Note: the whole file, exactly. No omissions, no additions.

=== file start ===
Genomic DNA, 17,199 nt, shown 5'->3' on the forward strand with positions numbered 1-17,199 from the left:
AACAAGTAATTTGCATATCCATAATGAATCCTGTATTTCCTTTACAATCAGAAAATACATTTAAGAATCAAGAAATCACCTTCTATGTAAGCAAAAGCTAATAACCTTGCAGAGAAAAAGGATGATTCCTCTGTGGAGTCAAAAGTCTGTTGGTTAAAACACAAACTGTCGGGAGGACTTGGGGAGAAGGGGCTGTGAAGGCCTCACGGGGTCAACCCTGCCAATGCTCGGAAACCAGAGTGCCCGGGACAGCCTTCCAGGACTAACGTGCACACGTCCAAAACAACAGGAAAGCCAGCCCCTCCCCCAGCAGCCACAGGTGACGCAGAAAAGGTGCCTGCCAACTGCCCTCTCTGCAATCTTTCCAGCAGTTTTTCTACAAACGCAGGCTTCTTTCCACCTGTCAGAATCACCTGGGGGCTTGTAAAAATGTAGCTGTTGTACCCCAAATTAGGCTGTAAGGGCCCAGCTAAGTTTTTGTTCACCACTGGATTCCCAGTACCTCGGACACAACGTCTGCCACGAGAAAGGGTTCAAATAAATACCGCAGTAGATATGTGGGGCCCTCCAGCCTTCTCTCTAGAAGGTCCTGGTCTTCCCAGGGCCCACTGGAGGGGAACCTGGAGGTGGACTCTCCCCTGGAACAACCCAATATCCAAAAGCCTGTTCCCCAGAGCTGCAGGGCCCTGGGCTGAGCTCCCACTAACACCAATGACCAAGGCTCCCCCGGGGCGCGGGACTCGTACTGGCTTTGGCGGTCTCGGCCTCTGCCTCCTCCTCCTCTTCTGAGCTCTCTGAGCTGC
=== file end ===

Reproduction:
Genomic DNA, 17,199 nt, shown 5'->3' on the forward strand with positions numbered 1-17,199 from the left:
AACAAGTAATTTGCATATCCATAATGAATCCTGTATTTCCTTTACAATCAGAAAATACATTTAAGAATCAAGAAATCACCTTCTATGTAAGCAAAAGCTAATAACCTTGCAGAGAAAAAGGATGATTCCTCTGTGGAGTCAAAAGTCTGTTGGTTAAAACACAAACTGTCGGGAGGACTTGGGGAGAAGGGGCTGTGAAGGCCTCACGGGGTCAACCCTGCCAATGCTCGGAAACCAGAGTGCCCGGGACAGCCTTCCAGGACTAACGTGCACACGTCCAAAACAACAGGAAAGCCAGCCCCTCCCCCAGCAGCCACAGGTGACGCAGAAAAGGTGCCTGCCAACTGCCCTCTCTGCAATCTTTCCAGCAGTTTTTCTACAAACGCAGGCTTCTTTCCACCTGTCAGAATCACCTGGGGGCTTGTAAAAATGTAGCTGTTGTACCCCAAATTAGGCTGTAAGGGCCCAGCTAAGTTTTTGTTCACCACTGGATTCCCAGTACCTCGGACACAACGTCTGCCACGAGAAAGGGTTCAAATAAATACCGCAGTAGATATGTGGGGCCCTCCAGCCTTCTCTCTAGAAGGTCCTGGTCTTCCCAGGGCCCACTGGAGGGGAACCTGGAGGTGGACTCTCCCCTGGAACAACCCAATATCCAAAAGCCTGTTCCCCAGAGCTGCAGGGCCCTGGGCTGAGCTCCCACTAACACCAATGACCAAGGCTCCCCCGGGGCGCGGGACTCGTACTGGCTTTGGCGGTCTCGGCCTCTGCCTCCTCCTCCTCTTCTGAGCTCTCTGAGCTGC